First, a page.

Dimitrij Krynský was a pastor and president of the Moravian-Silesian Conference.1
Dimitrij Krynský was born June 16, 1911, in the town of Zdolbunov along the Volyně. His Ukrainian father, Ivan Krynský, died at an early age. When the opportunity rose to repatriate after World War I (in 1923), his Czech mother sent him and his two siblings to Czechia. The authorities allowed her to return much later. When Dimitrij was 18, he encountered Adventism in Hradec Králové and was baptized.
Education and Pastoral Ministry
His desire to serve God’s cause led him to enroll in the denomination’s missionary school in Loděnice near Prague. After graduating, he worked at several locations around Prague. In 1938, leadership sent him as a pastor to Carpathian Ruthenia, which was then part of the Czechoslovak Republic. When the republic fell apart and facing serious danger, he relocated to the mining town of Ostrava as a pastor in 1940.
Having considerable influence in the Moravian and Silesian regions, Krynský was elected president of the Moravian-Silesian Conference in 1948.
Persecution, Underground Ministry and Election as Union Vice-President
Shortly before the government banned the Seventh-day Adventist Church in the Czechoslovak Republic (1952-1956), authorities regarded him as a politically unreliable person and sent him to a military labor camp, where he remained for two and a half years. Upon his return, he resumed organizing the church’s underground activities and participated in negotiations to reauthorize its public ones. As state leaders found that the restrictions against the church were ineffective and that despite them it continued to grow, they allowed it to resume its work. The church elected Dimitri Krynský vice-president at a union conference in 1958.
Religiously Based Imprisonment and Forced Non-pastoral Work
At the time, the church struggled with the issue of whether it was permissible in view of the Fourth Commandment to send children to school on Saturdays. Members and pastors who did not do so faced persecution. Governmental authorities sentenced Dimitri and his wife, Jiřina, to 14 days in jail for not letting their children attend classes on Saturdays. With his conviction, Dimitri also lost his state approval for carrying out pastoral work, and so he labored as a coal miner (1960-1968).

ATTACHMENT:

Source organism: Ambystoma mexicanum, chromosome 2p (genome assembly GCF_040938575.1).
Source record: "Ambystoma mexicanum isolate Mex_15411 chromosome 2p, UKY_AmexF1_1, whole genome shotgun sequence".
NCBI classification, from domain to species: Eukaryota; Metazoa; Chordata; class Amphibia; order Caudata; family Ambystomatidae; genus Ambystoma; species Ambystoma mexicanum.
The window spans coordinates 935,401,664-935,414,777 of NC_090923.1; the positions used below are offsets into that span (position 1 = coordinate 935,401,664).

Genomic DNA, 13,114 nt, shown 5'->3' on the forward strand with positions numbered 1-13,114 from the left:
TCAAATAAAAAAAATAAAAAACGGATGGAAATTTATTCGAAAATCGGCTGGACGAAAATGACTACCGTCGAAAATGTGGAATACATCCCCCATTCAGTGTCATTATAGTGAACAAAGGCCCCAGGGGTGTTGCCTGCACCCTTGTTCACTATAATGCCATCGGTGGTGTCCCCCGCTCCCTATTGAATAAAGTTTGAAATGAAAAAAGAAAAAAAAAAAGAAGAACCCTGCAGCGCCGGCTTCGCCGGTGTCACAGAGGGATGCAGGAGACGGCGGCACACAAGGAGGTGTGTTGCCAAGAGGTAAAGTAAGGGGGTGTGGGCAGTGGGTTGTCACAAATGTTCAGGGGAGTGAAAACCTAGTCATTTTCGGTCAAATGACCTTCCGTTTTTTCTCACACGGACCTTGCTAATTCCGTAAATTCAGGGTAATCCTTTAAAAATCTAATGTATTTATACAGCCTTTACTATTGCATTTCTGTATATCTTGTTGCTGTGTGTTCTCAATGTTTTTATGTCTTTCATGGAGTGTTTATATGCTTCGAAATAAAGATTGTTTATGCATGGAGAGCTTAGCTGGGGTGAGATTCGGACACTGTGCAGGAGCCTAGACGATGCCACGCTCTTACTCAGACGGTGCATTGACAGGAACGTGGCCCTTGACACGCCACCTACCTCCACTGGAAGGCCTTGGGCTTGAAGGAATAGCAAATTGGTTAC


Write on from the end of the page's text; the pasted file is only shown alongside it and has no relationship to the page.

Re-election as Conference President
Major changes for the denomination and for Dimitri personally occurred at the time of the “Prague Spring” in 1968. At least for a short time, the church gained religious freedom with its organization fully restored, and Dimitri Krynský was elected as the president of the Moravian-Silesian conference again, where he served until his retirement in 1973.
Those who knew him profess that Dimitri Krynský was a brave man who was not afraid to go after what he thought was right. Even in relation to state officials, he defended the denomination’s interests and was not willing to compromise on matters of faith. Of the five children of Dimitri and Jiřina, three became pastors of the Seventh-day Adventist Church. Dimitri Krynský died in 1993 at the age of 82.
Because of decades of persecution, historical sources did not often get preserved in East European countries, and as a result, Adventist history in Czecho-Slovakia is dependent on collective family memory and oral traditions, on which this article draws.↩